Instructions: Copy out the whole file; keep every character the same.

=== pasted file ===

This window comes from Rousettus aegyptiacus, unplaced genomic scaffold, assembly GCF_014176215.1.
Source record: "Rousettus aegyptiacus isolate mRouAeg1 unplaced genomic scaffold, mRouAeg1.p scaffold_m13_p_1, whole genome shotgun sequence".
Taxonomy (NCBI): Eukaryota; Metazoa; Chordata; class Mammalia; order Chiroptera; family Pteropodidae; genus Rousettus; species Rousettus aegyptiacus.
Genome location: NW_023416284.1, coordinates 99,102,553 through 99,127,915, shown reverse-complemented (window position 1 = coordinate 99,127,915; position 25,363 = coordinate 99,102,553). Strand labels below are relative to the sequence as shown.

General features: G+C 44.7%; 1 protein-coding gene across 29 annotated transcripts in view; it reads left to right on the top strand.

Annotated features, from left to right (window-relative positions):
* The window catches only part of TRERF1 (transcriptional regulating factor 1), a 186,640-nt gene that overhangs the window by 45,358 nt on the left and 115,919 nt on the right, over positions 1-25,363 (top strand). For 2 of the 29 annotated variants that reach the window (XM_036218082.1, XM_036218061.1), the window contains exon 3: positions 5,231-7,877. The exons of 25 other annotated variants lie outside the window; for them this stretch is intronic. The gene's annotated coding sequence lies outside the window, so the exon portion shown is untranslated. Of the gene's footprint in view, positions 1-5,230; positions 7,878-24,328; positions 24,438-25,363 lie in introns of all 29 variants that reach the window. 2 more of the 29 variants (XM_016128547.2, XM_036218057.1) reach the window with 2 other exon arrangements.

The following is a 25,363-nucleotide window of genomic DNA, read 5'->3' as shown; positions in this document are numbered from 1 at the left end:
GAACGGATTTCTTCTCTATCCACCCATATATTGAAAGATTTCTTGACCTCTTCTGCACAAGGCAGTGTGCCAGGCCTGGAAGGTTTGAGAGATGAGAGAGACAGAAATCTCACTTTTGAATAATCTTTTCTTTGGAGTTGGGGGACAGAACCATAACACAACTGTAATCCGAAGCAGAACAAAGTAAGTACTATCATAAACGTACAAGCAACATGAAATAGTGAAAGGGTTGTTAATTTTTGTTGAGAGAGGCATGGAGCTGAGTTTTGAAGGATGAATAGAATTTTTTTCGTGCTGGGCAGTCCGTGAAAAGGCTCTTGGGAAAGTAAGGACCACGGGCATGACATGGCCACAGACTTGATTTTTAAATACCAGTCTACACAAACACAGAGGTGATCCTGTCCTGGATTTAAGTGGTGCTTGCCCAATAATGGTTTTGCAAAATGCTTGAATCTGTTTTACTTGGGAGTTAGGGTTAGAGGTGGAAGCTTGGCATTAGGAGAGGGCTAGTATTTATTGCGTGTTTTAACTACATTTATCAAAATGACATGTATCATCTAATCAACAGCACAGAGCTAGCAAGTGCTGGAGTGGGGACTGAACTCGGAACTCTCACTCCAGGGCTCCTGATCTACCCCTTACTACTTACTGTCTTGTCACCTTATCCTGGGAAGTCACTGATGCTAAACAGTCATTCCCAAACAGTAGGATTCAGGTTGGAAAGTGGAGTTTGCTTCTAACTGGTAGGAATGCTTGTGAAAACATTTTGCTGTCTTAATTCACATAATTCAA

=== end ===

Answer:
This window comes from Rousettus aegyptiacus, unplaced genomic scaffold, assembly GCF_014176215.1.
Source record: "Rousettus aegyptiacus isolate mRouAeg1 unplaced genomic scaffold, mRouAeg1.p scaffold_m13_p_1, whole genome shotgun sequence".
Taxonomy (NCBI): Eukaryota; Metazoa; Chordata; class Mammalia; order Chiroptera; family Pteropodidae; genus Rousettus; species Rousettus aegyptiacus.
Genome location: NW_023416284.1, coordinates 99,102,553 through 99,127,915, shown reverse-complemented (window position 1 = coordinate 99,127,915; position 25,363 = coordinate 99,102,553). Strand labels below are relative to the sequence as shown.

General features: G+C 44.7%; 1 protein-coding gene across 29 annotated transcripts in view; it reads left to right on the top strand.

Annotated features, from left to right (window-relative positions):
* The window catches only part of TRERF1 (transcriptional regulating factor 1), a 186,640-nt gene that overhangs the window by 45,358 nt on the left and 115,919 nt on the right, over positions 1-25,363 (top strand). For 2 of the 29 annotated variants that reach the window (XM_036218082.1, XM_036218061.1), the window contains exon 3: positions 5,231-7,877. The exons of 25 other annotated variants lie outside the window; for them this stretch is intronic. The gene's annotated coding sequence lies outside the window, so the exon portion shown is untranslated. Of the gene's footprint in view, positions 1-5,230; positions 7,878-24,328; positions 24,438-25,363 lie in introns of all 29 variants that reach the window. 2 more of the 29 variants (XM_016128547.2, XM_036218057.1) reach the window with 2 other exon arrangements.

The following is a 25,363-nucleotide window of genomic DNA, read 5'->3' as shown; positions in this document are numbered from 1 at the left end:
GAACGGATTTCTTCTCTATCCACCCATATATTGAAAGATTTCTTGACCTCTTCTGCACAAGGCAGTGTGCCAGGCCTGGAAGGTTTGAGAGATGAGAGAGACAGAAATCTCACTTTTGAATAATCTTTTCTTTGGAGTTGGGGGACAGAACCATAACACAACTGTAATCCGAAGCAGAACAAAGTAAGTACTATCATAAACGTACAAGCAACATGAAATAGTGAAAGGGTTGTTAATTTTTGTTGAGAGAGGCATGGAGCTGAGTTTTGAAGGATGAATAGAATTTTTTTCGTGCTGGGCAGTCCGTGAAAAGGCTCTTGGGAAAGTAAGGACCACGGGCATGACATGGCCACAGACTTGATTTTTAAATACCAGTCTACACAAACACAGAGGTGATCCTGTCCTGGATTTAAGTGGTGCTTGCCCAATAATGGTTTTGCAAAATGCTTGAATCTGTTTTACTTGGGAGTTAGGGTTAGAGGTGGAAGCTTGGCATTAGGAGAGGGCTAGTATTTATTGCGTGTTTTAACTACATTTATCAAAATGACATGTATCATCTAATCAACAGCACAGAGCTAGCAAGTGCTGGAGTGGGGACTGAACTCGGAACTCTCACTCCAGGGCTCCTGATCTACCCCTTACTACTTACTGTCTTGTCACCTTATCCTGGGAAGTCACTGATGCTAAACAGTCATTCCCAAACAGTAGGATTCAGGTTGGAAAGTGGAGTTTGCTTCTAACTGGTAGGAATGCTTGTGAAAACATTTTGCTGTCTTAATTCACATAATTCAA